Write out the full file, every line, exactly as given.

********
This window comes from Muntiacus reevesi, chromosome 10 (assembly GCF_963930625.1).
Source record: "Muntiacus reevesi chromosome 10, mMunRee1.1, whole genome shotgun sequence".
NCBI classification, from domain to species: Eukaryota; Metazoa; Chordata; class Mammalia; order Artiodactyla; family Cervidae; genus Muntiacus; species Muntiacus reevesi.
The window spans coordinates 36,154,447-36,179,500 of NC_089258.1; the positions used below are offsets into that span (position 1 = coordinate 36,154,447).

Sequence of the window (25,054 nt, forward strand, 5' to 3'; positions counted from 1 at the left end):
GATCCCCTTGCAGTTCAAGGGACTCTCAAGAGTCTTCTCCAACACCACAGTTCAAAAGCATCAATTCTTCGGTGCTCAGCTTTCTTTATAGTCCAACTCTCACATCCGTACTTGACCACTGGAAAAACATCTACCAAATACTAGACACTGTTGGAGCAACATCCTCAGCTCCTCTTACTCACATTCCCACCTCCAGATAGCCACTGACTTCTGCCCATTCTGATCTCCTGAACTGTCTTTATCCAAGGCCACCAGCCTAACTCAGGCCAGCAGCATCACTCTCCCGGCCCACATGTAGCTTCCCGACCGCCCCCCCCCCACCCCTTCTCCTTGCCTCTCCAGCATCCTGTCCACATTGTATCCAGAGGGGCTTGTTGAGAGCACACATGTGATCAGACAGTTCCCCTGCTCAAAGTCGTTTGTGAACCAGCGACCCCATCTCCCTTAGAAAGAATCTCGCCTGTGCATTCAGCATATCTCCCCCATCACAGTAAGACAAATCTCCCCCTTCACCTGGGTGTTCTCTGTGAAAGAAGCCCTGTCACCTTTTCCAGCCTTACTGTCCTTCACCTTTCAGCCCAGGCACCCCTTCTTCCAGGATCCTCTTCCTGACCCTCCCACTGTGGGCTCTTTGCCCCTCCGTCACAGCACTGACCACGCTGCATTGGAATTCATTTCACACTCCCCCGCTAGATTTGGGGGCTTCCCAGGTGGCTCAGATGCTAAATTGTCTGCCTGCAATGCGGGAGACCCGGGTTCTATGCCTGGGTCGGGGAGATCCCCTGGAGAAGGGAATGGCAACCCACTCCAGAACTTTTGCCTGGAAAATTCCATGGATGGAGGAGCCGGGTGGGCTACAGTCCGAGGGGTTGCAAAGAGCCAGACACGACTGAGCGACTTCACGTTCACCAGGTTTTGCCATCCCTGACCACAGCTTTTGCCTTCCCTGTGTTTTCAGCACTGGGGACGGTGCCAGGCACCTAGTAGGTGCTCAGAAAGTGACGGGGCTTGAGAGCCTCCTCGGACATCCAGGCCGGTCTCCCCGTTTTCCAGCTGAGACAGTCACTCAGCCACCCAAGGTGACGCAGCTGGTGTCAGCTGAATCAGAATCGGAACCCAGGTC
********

This window comes from Muntiacus reevesi, chromosome 10 (assembly GCF_963930625.1).
Source record: "Muntiacus reevesi chromosome 10, mMunRee1.1, whole genome shotgun sequence".
NCBI classification, from domain to species: Eukaryota; Metazoa; Chordata; class Mammalia; order Artiodactyla; family Cervidae; genus Muntiacus; species Muntiacus reevesi.
The window spans coordinates 36,154,447-36,179,500 of NC_089258.1; the positions used below are offsets into that span (position 1 = coordinate 36,154,447).

Sequence of the window (25,054 nt, forward strand, 5' to 3'; positions counted from 1 at the left end):
GATCCCCTTGCAGTTCAAGGGACTCTCAAGAGTCTTCTCCAACACCACAGTTCAAAAGCATCAATTCTTCGGTGCTCAGCTTTCTTTATAGTCCAACTCTCACATCCGTACTTGACCACTGGAAAAACATCTACCAAATACTAGACACTGTTGGAGCAACATCCTCAGCTCCTCTTACTCACATTCCCACCTCCAGATAGCCACTGACTTCTGCCCATTCTGATCTCCTGAACTGTCTTTATCCAAGGCCACCAGCCTAACTCAGGCCAGCAGCATCACTCTCCCGGCCCACATGTAGCTTCCCGACCGCCCCCCCCCCACCCCTTCTCCTTGCCTCTCCAGCATCCTGTCCACATTGTATCCAGAGGGGCTTGTTGAGAGCACACATGTGATCAGACAGTTCCCCTGCTCAAAGTCGTTTGTGAACCAGCGACCCCATCTCCCTTAGAAAGAATCTCGCCTGTGCATTCAGCATATCTCCCCCATCACAGTAAGACAAATCTCCCCCTTCACCTGGGTGTTCTCTGTGAAAGAAGCCCTGTCACCTTTTCCAGCCTTACTGTCCTTCACCTTTCAGCCCAGGCACCCCTTCTTCCAGGATCCTCTTCCTGACCCTCCCACTGTGGGCTCTTTGCCCCTCCGTCACAGCACTGACCACGCTGCATTGGAATTCATTTCACACTCCCCCGCTAGATTTGGGGGCTTCCCAGGTGGCTCAGATGCTAAATTGTCTGCCTGCAATGCGGGAGACCCGGGTTCTATGCCTGGGTCGGGGAGATCCCCTGGAGAAGGGAATGGCAACCCACTCCAGAACTTTTGCCTGGAAAATTCCATGGATGGAGGAGCCGGGTGGGCTACAGTCCGAGGGGTTGCAAAGAGCCAGACACGACTGAGCGACTTCACGTTCACCAGGTTTTGCCATCCCTGACCACAGCTTTTGCCTTCCCTGTGTTTTCAGCACTGGGGACGGTGCCAGGCACCTAGTAGGTGCTCAGAAAGTGACGGGGCTTGAGAGCCTCCTCGGACATCCAGGCCGGTCTCCCCGTTTTCCAGCTGAGACAGTCACTCAGCCACCCAAGGTGACGCAGCTGGTGTCAGCTGAATCAGAATCGGAACCCAGGTC